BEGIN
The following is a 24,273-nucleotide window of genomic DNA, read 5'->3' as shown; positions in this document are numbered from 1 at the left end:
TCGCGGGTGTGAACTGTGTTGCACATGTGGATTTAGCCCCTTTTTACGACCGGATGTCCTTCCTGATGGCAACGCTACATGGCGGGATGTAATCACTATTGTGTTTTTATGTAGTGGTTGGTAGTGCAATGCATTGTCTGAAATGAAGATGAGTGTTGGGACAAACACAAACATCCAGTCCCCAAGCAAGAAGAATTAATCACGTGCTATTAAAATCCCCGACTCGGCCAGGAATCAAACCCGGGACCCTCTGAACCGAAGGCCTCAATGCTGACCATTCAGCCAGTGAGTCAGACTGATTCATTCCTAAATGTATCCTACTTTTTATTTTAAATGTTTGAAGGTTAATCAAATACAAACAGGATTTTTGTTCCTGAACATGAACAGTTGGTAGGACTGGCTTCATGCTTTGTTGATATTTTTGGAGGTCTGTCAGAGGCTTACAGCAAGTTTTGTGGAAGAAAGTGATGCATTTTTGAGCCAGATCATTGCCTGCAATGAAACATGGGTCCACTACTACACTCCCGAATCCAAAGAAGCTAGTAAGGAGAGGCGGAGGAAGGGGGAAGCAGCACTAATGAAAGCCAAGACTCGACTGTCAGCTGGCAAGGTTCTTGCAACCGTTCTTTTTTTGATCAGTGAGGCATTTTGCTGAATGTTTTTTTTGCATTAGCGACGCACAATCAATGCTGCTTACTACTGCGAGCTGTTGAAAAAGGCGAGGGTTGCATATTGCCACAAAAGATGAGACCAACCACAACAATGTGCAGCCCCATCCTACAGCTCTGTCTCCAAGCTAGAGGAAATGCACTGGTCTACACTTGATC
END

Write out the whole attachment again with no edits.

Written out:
The following is a 24,273-nucleotide window of genomic DNA, read 5'->3' as shown; positions in this document are numbered from 1 at the left end:
TCGCGGGTGTGAACTGTGTTGCACATGTGGATTTAGCCCCTTTTTACGACCGGATGTCCTTCCTGATGGCAACGCTACATGGCGGGATGTAATCACTATTGTGTTTTTATGTAGTGGTTGGTAGTGCAATGCATTGTCTGAAATGAAGATGAGTGTTGGGACAAACACAAACATCCAGTCCCCAAGCAAGAAGAATTAATCACGTGCTATTAAAATCCCCGACTCGGCCAGGAATCAAACCCGGGACCCTCTGAACCGAAGGCCTCAATGCTGACCATTCAGCCAGTGAGTCAGACTGATTCATTCCTAAATGTATCCTACTTTTTATTTTAAATGTTTGAAGGTTAATCAAATACAAACAGGATTTTTGTTCCTGAACATGAACAGTTGGTAGGACTGGCTTCATGCTTTGTTGATATTTTTGGAGGTCTGTCAGAGGCTTACAGCAAGTTTTGTGGAAGAAAGTGATGCATTTTTGAGCCAGATCATTGCCTGCAATGAAACATGGGTCCACTACTACACTCCCGAATCCAAAGAAGCTAGTAAGGAGAGGCGGAGGAAGGGGGAAGCAGCACTAATGAAAGCCAAGACTCGACTGTCAGCTGGCAAGGTTCTTGCAACCGTTCTTTTTTTGATCAGTGAGGCATTTTGCTGAATGTTTTTTTTGCATTAGCGACGCACAATCAATGCTGCTTACTACTGCGAGCTGTTGAAAAAGGCGAGGGTTGCATATTGCCACAAAAGATGAGACCAACCACAACAATGTGCAGCCCCATCCTACAGCTCTGTCTCCAAGCTAGAGGAAATGCACTGGTCTACACTTGATC